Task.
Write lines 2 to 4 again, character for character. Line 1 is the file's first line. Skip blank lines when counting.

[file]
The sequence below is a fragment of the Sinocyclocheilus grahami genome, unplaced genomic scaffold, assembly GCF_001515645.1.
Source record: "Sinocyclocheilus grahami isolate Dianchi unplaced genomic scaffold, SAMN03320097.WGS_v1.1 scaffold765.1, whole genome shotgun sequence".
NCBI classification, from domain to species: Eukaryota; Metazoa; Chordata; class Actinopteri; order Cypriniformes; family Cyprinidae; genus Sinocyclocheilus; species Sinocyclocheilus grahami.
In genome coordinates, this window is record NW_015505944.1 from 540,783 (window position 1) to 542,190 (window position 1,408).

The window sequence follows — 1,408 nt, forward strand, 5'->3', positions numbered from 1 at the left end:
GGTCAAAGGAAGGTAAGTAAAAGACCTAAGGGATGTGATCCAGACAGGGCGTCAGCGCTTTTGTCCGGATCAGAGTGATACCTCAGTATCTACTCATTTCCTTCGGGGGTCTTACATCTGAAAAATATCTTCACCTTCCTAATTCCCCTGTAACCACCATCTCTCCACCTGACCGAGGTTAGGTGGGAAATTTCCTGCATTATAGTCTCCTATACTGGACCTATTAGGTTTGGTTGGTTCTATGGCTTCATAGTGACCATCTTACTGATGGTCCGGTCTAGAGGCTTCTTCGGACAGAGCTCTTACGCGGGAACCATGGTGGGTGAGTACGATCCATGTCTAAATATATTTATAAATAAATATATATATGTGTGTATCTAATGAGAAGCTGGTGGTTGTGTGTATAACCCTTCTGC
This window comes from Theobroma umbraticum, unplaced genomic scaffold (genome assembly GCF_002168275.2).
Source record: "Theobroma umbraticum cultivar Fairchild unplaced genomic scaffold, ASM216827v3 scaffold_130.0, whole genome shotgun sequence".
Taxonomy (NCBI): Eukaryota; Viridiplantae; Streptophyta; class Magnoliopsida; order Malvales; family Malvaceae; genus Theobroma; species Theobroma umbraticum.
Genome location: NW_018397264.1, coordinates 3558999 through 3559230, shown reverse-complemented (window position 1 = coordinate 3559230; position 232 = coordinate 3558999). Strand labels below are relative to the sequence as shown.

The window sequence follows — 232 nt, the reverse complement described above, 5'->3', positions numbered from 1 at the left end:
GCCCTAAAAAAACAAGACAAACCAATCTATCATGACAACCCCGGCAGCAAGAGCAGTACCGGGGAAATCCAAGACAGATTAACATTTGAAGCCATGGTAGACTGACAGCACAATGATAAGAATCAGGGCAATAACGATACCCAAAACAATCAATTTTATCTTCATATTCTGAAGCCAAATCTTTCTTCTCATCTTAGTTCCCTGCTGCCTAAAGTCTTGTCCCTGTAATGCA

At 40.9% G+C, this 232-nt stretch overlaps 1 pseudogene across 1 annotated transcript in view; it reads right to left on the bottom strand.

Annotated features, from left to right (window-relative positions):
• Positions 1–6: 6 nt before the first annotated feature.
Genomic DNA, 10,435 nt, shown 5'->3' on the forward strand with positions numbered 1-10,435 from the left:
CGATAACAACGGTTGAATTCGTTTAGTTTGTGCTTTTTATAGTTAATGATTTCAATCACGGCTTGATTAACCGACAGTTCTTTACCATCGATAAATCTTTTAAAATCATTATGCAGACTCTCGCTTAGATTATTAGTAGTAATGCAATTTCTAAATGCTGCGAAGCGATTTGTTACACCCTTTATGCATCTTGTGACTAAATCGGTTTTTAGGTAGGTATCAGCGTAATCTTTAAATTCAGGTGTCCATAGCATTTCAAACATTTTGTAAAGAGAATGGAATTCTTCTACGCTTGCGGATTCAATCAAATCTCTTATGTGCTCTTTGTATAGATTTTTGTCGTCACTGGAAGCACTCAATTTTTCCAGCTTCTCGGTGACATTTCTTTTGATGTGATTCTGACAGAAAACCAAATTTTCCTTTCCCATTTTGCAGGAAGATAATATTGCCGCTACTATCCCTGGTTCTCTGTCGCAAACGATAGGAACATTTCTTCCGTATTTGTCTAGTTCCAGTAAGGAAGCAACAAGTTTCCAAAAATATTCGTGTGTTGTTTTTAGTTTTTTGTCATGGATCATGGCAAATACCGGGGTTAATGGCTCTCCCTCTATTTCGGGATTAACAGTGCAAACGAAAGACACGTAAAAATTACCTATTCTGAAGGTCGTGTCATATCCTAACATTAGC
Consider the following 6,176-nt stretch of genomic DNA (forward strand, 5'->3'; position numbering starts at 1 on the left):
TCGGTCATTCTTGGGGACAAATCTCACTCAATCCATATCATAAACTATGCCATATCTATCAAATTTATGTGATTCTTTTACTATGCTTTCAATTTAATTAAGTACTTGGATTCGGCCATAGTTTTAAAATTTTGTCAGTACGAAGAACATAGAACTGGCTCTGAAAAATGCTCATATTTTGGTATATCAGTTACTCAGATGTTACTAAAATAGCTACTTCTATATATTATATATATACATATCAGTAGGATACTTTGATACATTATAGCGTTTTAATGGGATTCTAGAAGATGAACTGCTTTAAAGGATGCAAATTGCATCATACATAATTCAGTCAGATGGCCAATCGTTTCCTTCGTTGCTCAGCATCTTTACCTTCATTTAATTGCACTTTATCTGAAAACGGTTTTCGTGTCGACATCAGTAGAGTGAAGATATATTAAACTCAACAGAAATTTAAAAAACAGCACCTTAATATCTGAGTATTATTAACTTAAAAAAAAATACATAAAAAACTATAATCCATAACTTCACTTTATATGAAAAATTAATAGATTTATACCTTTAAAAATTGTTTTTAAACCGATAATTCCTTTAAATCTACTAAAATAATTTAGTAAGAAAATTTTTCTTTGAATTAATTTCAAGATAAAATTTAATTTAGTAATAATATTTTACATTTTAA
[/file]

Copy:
Source record: "Sinocyclocheilus grahami isolate Dianchi unplaced genomic scaffold, SAMN03320097.WGS_v1.1 scaffold765.1, whole genome shotgun sequence".
NCBI classification, from domain to species: Eukaryota; Metazoa; Chordata; class Actinopteri; order Cypriniformes; family Cyprinidae; genus Sinocyclocheilus; species Sinocyclocheilus grahami.
In genome coordinates, this window is record NW_015505944.1 from 540,783 (window position 1) to 542,190 (window position 1,408).